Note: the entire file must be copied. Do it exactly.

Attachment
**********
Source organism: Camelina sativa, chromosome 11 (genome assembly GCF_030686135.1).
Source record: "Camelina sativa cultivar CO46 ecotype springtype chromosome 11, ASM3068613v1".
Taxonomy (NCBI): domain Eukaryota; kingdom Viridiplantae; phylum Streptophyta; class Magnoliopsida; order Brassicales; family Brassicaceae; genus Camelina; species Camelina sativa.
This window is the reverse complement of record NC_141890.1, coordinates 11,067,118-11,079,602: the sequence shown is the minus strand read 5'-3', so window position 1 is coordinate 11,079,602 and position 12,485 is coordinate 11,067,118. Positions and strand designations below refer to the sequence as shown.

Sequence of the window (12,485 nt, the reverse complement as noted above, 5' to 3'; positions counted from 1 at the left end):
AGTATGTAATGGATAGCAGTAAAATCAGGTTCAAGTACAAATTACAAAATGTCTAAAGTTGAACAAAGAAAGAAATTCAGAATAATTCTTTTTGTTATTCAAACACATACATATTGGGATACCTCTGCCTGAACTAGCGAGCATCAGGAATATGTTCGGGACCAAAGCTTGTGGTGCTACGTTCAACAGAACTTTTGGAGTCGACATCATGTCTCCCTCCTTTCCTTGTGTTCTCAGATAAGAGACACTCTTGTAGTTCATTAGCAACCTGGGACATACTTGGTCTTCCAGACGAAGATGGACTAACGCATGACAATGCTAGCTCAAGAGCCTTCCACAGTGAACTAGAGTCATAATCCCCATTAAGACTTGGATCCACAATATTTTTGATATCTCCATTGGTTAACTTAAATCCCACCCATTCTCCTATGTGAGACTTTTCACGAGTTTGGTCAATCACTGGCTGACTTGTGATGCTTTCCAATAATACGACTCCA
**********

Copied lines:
Source organism: Camelina sativa, chromosome 11 (genome assembly GCF_030686135.1).
Source record: "Camelina sativa cultivar CO46 ecotype springtype chromosome 11, ASM3068613v1".
Taxonomy (NCBI): domain Eukaryota; kingdom Viridiplantae; phylum Streptophyta; class Magnoliopsida; order Brassicales; family Brassicaceae; genus Camelina; species Camelina sativa.
This window is the reverse complement of record NC_141890.1, coordinates 11,067,118-11,079,602: the sequence shown is the minus strand read 5'-3', so window position 1 is coordinate 11,079,602 and position 12,485 is coordinate 11,067,118. Positions and strand designations below refer to the sequence as shown.

Sequence of the window (12,485 nt, the reverse complement as noted above, 5' to 3'; positions counted from 1 at the left end):
AGTATGTAATGGATAGCAGTAAAATCAGGTTCAAGTACAAATTACAAAATGTCTAAAGTTGAACAAAGAAAGAAATTCAGAATAATTCTTTTTGTTATTCAAACACATACATATTGGGATACCTCTGCCTGAACTAGCGAGCATCAGGAATATGTTCGGGACCAAAGCTTGTGGTGCTACGTTCAACAGAACTTTTGGAGTCGACATCATGTCTCCCTCCTTTCCTTGTGTTCTCAGATAAGAGACACTCTTGTAGTTCATTAGCAACCTGGGACATACTTGGTCTTCCAGACGAAGATGGACTAACGCATGACAATGCTAGCTCAAGAGCCTTCCACAGTGAACTAGAGTCATAATCCCCATTAAGACTTGGATCCACAATATTTTTGATATCTCCATTGGTTAACTTAAATCCCACCCATTCTCCTATGTGAGACTTTTCACGAGTTTGGTCAATCACTGGCTGACTTGTGATGCTTTCCAATAATACGACTCCA